Opening Concert: Verdi’s Requiem


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Thursday 22 September 2011 at 7.30pm

Symphony Hall, Birmingham +44 (0)121-780 3333

 City of Birmingham Symphony Orchestra

Andris Nelsons conductor
Kristine Opolais soprano
Mihoko Fujimura mezzo-soprano
Pavel Cernoch tenor
Jan Martiník bass
CBSO Chorus

Verdi: Requiem 84′ Listen on Spotify

Drums thunder, trumpets blast, and a mighty chorus screams out in terror: Verdi’s Requiem isn’t exactly what you expect from religious music! But it’s exactly what you’d expect from the grand master of Italian opera – and Andris Nelsons adores it. Tonight, in these opening concerts, he’s brought together an all-star cast, a super-size CBSO, and our magnificent CBSO Chorus. So prepare to be astonished as he turns the emotional volume up to 11 and launches the new season in a blaze of passion.

Find out what our musicians love about this music – watch music director Andris Nelsons and section leader double bass John Tattersdill discussing Verdi’s Requiem.

To listen to some of the music in this concert, and explore the rest of the season, using our Spotify playlists, click here.

Review by Andrew Clements, Guardian:

…     “The hall played its part, too, enabling Nelsons to move between whispering pianissimos and full, apocalyptic climaxes in the certain knowledge that both extremes would register and nothing would be muddied. The Requiem is ideally suited to his sense of theatricality. Whether in the carefully paced and managed outbursts of the Dies Irae, or the much more intimate textures of the later sections, Nelsons invariably judged it exactly. The CBSO Chorus hung on his every gesture – in the fugues of the Sanctus and the final Libera Me, detonated like explosions of joy, as much as in the whispered closing moments of the work, with the solo soprano Kristine Opolais etched above them.”     …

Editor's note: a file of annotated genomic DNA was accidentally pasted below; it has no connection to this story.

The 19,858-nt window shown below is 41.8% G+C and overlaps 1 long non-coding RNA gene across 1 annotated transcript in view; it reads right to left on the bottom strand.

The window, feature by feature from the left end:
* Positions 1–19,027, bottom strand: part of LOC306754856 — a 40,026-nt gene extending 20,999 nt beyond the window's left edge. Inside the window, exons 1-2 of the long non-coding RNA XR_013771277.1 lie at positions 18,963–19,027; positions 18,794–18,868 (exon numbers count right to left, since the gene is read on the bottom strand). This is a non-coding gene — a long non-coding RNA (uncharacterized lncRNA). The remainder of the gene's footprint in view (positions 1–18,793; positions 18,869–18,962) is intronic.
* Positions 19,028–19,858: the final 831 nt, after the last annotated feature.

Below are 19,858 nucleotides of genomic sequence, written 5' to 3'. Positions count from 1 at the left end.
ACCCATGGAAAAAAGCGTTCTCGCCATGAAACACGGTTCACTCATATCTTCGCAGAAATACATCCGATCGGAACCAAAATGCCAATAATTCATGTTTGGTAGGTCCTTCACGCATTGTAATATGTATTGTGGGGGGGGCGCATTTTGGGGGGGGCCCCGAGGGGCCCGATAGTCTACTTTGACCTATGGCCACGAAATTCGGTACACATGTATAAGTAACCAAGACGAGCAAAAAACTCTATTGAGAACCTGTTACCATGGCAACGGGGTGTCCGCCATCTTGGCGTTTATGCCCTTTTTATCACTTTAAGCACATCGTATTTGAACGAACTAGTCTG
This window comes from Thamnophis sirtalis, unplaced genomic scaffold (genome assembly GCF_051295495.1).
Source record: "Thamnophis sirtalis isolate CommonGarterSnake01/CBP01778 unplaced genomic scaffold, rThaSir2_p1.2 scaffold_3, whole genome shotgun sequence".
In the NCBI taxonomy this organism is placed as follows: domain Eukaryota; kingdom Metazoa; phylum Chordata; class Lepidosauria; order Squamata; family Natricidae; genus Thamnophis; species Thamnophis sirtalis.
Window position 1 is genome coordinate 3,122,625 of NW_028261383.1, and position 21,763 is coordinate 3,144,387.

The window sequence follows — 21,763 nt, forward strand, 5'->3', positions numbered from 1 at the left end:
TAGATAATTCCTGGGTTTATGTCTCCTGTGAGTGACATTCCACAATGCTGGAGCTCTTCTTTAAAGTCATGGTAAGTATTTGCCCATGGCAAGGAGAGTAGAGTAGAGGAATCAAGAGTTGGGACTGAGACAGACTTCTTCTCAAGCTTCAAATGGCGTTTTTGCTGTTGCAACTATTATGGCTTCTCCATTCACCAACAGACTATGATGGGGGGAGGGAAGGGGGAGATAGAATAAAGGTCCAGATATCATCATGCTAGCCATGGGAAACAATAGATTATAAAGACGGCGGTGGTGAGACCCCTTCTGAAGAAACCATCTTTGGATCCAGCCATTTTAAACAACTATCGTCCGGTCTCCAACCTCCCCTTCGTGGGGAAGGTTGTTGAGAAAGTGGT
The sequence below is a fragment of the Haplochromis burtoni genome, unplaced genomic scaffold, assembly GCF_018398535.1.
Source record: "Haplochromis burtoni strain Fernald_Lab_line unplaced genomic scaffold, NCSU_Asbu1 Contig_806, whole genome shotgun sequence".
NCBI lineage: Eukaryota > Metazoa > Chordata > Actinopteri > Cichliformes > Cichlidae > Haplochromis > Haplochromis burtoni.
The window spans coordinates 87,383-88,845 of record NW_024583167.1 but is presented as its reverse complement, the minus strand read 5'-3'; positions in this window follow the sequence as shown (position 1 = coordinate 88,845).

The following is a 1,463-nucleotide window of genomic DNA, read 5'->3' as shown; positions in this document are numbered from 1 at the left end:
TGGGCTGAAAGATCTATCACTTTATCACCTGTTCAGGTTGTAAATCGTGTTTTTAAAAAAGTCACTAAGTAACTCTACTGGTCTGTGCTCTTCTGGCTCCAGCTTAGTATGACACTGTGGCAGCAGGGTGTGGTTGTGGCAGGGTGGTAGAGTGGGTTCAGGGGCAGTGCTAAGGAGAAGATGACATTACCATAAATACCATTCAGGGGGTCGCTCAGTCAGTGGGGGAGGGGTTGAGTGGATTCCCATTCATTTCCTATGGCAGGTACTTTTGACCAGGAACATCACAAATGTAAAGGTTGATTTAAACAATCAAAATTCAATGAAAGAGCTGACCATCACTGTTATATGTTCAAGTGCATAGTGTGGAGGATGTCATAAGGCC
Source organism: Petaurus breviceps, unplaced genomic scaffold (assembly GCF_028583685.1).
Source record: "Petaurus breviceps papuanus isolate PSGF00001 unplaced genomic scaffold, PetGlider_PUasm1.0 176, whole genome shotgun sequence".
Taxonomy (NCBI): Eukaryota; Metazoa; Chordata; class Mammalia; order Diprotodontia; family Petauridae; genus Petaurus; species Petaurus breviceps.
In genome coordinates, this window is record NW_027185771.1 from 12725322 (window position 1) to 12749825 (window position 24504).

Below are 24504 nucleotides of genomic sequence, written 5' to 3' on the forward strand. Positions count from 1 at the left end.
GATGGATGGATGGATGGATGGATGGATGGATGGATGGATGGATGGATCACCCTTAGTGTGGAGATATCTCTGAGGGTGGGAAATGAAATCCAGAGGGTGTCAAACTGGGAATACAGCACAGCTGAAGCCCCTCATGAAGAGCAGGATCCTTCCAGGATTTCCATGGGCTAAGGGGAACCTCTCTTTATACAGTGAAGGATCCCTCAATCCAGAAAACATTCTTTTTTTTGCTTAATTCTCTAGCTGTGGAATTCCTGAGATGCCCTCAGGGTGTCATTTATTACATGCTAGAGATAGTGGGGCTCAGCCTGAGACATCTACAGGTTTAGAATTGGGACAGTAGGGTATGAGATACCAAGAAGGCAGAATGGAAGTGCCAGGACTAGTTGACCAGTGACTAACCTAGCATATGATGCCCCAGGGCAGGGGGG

Review by Geoff Read, SeenandHeard -MusicWeb:

…     “I’m not sure how many pounds Nelsons lost during the evening; giving his all as ever it must have been considerable. What is it about the energy levels of conductors? This maestro was still pumped up after an uninterrupted ninety minutes! Leading by example, the infectious enthusiasm he has provided throughout his three completed seasons in Birmingham, he once again motivated those under his baton. He made the music of Verdi’s memorial to his political idol Alessandro Manzoni fit the words, ensuring that the required emphasis came across, whether from orchestra, choir or soloist. Testament to this was the opening Requiem Aeternam, the gentle supplications of orchestra and chorus on wavelengths from the same hymn sheet. ”     […]

The final Libera Me movement belonged to Opolais.      […]

[…] All her vocal and dramatic attributes shone forth in the Responsory: purity of tone, extensive and even range, lustrous colours and meaningful communication. One line summed her performance up – quando coeli movendi sunt et terra (when the heavens and the earth are moved); we were moved. At Tremens factus, the fragility in her voice portrayed that of a sinner trembling at the seat of judgement – this hair-tingling moment intensified by the sheer force of the final repeat of the Dies Irae. The wave of sound dissolved into Requiem Aeternam. The final bars were equally poignant as Opolais soared above it all – surely this was one soul who would be saved.”     …

Review by Christopher Morley, Birmingham Post:

…     “Nelsons’ CBSO delivered Verdi’s perfect score magically, led so magisterially unobtrusively by Laurence Jackson.”     […]   

[…]     “The solo quartet were magnificent, mezzo Mihoko Fujimura a real find, tenor Pavel Cernoch and bass Jan Martinik ardent and persuasive.

As for soprano Kristine Opolais: her singing brought a properly operatic drama to the performance (so much of this writing sounds like Aida, from impassioned muttering to soaring religious ecstasy. Husband Andris will have been well pleased.”

Rating * * * *